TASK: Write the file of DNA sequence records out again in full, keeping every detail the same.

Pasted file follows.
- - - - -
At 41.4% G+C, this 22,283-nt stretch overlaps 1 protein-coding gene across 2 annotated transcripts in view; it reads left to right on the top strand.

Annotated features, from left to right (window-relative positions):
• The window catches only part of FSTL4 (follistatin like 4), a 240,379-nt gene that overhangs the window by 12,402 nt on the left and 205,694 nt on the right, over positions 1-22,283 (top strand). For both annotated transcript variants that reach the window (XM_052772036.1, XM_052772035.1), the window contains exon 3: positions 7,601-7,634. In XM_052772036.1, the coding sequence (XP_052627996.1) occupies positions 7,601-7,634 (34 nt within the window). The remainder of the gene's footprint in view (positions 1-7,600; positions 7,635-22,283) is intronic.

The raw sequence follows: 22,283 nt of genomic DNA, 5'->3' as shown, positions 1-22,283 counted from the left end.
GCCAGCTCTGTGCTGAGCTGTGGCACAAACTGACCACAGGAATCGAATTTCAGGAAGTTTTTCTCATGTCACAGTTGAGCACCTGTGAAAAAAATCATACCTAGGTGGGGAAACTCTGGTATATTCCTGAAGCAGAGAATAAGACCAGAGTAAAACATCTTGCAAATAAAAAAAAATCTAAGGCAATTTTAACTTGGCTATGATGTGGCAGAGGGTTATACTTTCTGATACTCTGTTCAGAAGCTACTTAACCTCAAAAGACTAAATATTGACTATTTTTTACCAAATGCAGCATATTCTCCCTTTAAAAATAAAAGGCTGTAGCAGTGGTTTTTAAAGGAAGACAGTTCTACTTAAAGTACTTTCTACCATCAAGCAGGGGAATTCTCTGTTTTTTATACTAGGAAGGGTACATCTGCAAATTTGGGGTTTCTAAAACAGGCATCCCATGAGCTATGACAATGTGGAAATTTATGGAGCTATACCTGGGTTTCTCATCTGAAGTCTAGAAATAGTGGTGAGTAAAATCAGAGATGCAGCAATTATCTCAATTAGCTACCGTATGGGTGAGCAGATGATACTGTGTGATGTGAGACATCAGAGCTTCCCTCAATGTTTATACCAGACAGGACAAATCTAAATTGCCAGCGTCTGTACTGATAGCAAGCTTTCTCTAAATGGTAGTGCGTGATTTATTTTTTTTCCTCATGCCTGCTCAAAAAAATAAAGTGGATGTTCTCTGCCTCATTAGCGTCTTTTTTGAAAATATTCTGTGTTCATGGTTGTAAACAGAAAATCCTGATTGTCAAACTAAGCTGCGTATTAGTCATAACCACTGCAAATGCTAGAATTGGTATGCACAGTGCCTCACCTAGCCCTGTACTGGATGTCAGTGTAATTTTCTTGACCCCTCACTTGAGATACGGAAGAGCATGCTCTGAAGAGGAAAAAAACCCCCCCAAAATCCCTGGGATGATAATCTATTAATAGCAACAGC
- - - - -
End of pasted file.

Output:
At 41.4% G+C, this 22,283-nt stretch overlaps 1 protein-coding gene across 2 annotated transcripts in view; it reads left to right on the top strand.

Annotated features, from left to right (window-relative positions):
• The window catches only part of FSTL4 (follistatin like 4), a 240,379-nt gene that overhangs the window by 12,402 nt on the left and 205,694 nt on the right, over positions 1-22,283 (top strand). For both annotated transcript variants that reach the window (XM_052772036.1, XM_052772035.1), the window contains exon 3: positions 7,601-7,634. In XM_052772036.1, the coding sequence (XP_052627996.1) occupies positions 7,601-7,634 (34 nt within the window). The remainder of the gene's footprint in view (positions 1-7,600; positions 7,635-22,283) is intronic.

The raw sequence follows: 22,283 nt of genomic DNA, 5'->3' as shown, positions 1-22,283 counted from the left end.
GCCAGCTCTGTGCTGAGCTGTGGCACAAACTGACCACAGGAATCGAATTTCAGGAAGTTTTTCTCATGTCACAGTTGAGCACCTGTGAAAAAAATCATACCTAGGTGGGGAAACTCTGGTATATTCCTGAAGCAGAGAATAAGACCAGAGTAAAACATCTTGCAAATAAAAAAAAATCTAAGGCAATTTTAACTTGGCTATGATGTGGCAGAGGGTTATACTTTCTGATACTCTGTTCAGAAGCTACTTAACCTCAAAAGACTAAATATTGACTATTTTTTACCAAATGCAGCATATTCTCCCTTTAAAAATAAAAGGCTGTAGCAGTGGTTTTTAAAGGAAGACAGTTCTACTTAAAGTACTTTCTACCATCAAGCAGGGGAATTCTCTGTTTTTTATACTAGGAAGGGTACATCTGCAAATTTGGGGTTTCTAAAACAGGCATCCCATGAGCTATGACAATGTGGAAATTTATGGAGCTATACCTGGGTTTCTCATCTGAAGTCTAGAAATAGTGGTGAGTAAAATCAGAGATGCAGCAATTATCTCAATTAGCTACCGTATGGGTGAGCAGATGATACTGTGTGATGTGAGACATCAGAGCTTCCCTCAATGTTTATACCAGACAGGACAAATCTAAATTGCCAGCGTCTGTACTGATAGCAAGCTTTCTCTAAATGGTAGTGCGTGATTTATTTTTTTTCCTCATGCCTGCTCAAAAAAATAAAGTGGATGTTCTCTGCCTCATTAGCGTCTTTTTTGAAAATATTCTGTGTTCATGGTTGTAAACAGAAAATCCTGATTGTCAAACTAAGCTGCGTATTAGTCATAACCACTGCAAATGCTAGAATTGGTATGCACAGTGCCTCACCTAGCCCTGTACTGGATGTCAGTGTAATTTTCTTGACCCCTCACTTGAGATACGGAAGAGCATGCTCTGAAGAGGAAAAAAACCCCCCCAAAATCCCTGGGATGATAATCTATTAATAGCAACAGC